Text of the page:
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Feb. 6 (Bloomberg) -- The outstanding amount of zero-coupon U.S. Treasury notes and bonds fell for a sixth straight month in January, the longest stretch of declines since 2009, as the Federal Reserve’s Operation Twist program soaked up securities.
Zero-coupon debt, or strips, short for separate trading of registered interest and principal securities, is created by Wall Street firms that split bonds into their face amount and individual coupon payments. The amount of strips fell by $290.6 million, or 0.15 percent, to $195.2 billion last month, Treasury Department data show. Strips reached a more-than 10-year high of $207.5 billion in July.
The central bank said in September it would sell $400 billion of short-term debt in its holdings and buy an equal amount of longer-maturity Treasuries. Traders call the program Operation Twist after a similar effort in 1961 to contain borrowing costs for companies and consumers. Policy makers also have held they key interest rate at zero to 0.25 percent since 2008 and pledged last month to keep it low into 2014.
“The Fed buying a lot of longer-dated bonds and keeping rates so low is causing the trend of declining STRIPS issuance,” said Charles Parkhurst, a strips trader and managing director on the government bond trading desk in New York at Barclays Plc, one of the central bank’s 21 primary dealers.
The Fed seeks out the cheapest securities for purchase, which also happen to be the securities that most often get stripped, Parkhurst said.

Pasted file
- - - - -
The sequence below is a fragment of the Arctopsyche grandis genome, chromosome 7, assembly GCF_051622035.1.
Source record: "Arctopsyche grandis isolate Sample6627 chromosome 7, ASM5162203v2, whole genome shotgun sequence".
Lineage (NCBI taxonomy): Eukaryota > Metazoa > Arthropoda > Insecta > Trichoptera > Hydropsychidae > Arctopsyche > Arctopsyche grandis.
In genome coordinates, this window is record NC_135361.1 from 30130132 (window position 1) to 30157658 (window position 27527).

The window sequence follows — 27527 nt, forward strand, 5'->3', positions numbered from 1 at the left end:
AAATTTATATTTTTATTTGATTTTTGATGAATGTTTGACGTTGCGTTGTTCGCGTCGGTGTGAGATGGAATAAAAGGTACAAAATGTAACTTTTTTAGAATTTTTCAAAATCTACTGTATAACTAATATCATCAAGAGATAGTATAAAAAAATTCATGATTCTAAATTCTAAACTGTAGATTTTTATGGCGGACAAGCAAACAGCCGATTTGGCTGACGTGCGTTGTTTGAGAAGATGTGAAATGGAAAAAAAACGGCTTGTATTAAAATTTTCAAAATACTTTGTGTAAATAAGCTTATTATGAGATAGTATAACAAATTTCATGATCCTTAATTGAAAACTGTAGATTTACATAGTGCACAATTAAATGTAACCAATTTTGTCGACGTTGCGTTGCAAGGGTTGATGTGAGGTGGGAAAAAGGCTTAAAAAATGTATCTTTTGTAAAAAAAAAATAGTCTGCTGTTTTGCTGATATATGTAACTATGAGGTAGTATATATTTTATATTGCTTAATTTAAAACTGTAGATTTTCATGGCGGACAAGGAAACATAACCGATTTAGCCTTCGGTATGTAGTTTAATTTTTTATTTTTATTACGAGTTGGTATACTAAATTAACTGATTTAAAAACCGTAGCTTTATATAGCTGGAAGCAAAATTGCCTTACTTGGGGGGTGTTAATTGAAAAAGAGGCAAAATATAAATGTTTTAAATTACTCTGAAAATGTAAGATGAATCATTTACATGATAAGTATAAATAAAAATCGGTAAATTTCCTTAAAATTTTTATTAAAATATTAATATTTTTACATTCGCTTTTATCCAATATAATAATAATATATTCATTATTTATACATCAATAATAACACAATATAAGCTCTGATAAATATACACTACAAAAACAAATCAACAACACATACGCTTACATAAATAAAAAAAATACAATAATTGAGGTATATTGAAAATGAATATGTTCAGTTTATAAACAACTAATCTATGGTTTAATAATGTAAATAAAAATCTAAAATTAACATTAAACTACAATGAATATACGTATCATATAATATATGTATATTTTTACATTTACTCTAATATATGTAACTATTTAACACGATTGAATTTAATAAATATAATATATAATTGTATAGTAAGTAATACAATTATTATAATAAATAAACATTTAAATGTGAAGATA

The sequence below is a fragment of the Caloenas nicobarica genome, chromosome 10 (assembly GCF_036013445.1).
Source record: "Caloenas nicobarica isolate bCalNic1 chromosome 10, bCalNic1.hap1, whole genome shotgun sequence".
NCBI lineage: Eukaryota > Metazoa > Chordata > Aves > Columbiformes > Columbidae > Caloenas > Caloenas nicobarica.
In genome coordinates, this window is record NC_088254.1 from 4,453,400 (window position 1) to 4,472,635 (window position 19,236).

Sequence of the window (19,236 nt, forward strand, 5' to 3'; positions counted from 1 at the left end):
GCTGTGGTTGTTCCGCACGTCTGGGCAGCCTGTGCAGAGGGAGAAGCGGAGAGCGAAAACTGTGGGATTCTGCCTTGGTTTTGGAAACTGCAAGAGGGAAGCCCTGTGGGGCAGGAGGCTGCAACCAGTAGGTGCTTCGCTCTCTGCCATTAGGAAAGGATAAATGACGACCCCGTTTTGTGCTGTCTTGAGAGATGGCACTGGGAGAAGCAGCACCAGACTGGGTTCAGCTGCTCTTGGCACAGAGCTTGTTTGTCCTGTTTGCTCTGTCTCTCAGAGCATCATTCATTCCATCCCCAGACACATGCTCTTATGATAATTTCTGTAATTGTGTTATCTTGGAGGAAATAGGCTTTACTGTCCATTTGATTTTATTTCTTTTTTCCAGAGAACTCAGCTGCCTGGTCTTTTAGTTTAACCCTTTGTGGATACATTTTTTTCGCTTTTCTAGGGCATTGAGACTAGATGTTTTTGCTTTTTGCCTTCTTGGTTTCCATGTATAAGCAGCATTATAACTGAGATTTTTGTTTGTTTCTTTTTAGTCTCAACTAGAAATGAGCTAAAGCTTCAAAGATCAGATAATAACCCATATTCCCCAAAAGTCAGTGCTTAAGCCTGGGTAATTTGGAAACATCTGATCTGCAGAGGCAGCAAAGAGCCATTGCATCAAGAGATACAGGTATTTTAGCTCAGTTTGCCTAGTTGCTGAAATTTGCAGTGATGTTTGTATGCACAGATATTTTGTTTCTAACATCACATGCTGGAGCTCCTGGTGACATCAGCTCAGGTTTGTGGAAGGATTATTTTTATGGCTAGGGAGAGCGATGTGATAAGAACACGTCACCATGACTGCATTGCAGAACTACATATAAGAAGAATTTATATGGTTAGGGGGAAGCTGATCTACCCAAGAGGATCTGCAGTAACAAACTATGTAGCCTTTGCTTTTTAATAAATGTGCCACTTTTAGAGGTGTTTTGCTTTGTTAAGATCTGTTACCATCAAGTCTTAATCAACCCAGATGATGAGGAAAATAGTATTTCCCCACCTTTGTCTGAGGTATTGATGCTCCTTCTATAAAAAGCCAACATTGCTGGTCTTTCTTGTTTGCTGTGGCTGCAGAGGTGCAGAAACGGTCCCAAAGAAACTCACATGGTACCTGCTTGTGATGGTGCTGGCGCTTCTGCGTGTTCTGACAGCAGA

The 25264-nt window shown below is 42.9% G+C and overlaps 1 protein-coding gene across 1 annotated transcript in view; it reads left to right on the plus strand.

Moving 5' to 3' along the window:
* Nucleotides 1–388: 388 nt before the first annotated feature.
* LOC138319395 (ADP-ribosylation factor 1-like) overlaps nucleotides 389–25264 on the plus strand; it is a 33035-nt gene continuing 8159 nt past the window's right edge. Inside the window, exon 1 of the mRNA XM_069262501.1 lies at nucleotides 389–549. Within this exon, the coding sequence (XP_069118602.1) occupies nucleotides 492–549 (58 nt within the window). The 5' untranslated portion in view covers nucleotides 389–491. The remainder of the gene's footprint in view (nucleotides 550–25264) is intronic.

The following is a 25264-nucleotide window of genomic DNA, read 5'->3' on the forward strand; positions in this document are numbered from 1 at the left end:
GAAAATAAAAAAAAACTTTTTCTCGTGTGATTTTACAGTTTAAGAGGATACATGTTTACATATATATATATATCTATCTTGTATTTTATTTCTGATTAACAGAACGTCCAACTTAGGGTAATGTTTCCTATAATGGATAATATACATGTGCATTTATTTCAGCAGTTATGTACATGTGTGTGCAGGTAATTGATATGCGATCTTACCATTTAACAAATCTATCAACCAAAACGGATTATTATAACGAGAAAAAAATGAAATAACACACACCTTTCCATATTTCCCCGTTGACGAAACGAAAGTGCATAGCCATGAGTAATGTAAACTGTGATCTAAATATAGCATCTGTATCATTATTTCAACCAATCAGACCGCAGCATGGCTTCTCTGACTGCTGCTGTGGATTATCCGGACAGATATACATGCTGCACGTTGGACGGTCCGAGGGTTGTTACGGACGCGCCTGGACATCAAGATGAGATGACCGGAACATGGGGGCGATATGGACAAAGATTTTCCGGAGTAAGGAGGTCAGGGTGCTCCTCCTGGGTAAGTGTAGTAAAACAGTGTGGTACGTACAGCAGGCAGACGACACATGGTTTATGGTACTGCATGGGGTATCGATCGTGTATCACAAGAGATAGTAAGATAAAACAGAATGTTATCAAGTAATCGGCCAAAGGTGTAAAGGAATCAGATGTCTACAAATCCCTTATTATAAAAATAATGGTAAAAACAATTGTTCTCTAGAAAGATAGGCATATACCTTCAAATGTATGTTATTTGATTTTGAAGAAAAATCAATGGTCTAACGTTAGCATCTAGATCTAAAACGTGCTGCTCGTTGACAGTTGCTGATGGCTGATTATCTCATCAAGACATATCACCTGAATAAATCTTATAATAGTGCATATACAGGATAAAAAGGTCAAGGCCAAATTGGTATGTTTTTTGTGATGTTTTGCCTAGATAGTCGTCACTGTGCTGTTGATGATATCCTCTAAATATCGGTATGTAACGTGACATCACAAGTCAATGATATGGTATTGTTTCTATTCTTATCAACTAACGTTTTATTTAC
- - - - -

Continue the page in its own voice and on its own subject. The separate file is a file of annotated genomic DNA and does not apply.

“The bond market has rallied so much, and we are in such a low-interest-rate environment, that there is just less demand for the formation of the products,” he said. “And if rates stay low, the trend will continue.”
Thirty-year strips have lost 7.2 percent this year after beating the rest of the $7.9 trillion market for Treasuries last year, a Bank of America Merrill Lynch index shows. They returned 67 percent in 2011, almost double the 36 percent gain for 30- year bonds and more than six times the 9.8 percent gain in the broader Treasury, the indexes show.
“Because of the Fed’s purchases on the long end, which are significant, especially relevant to supply, there is more demand for whole bonds than there are for STRIPS,” said Thomas Simons, a government-debt economist in New York at the primary dealer Jefferies Group Inc. “Combine that with a low interest-rate environment, and zero coupon bonds don’t offer as much value anymore.”
Zero-coupon bonds are the most efficient way for money managers to increase duration, a measure of portfolio risk. The duration of a zero-coupon bond is the same as its maturity, while coupon-bearing bonds have shorter durations.
An estimated $8.5 trillion of Treasury securities were eligible for stripping last month, while $8.3 trillion were held in unstripped form. In addition, $21.1 billion of formerly stripped Treasury securities were reconstituted, the Treasury data show.
--Editors: Greg Storey, Dave Liedtka
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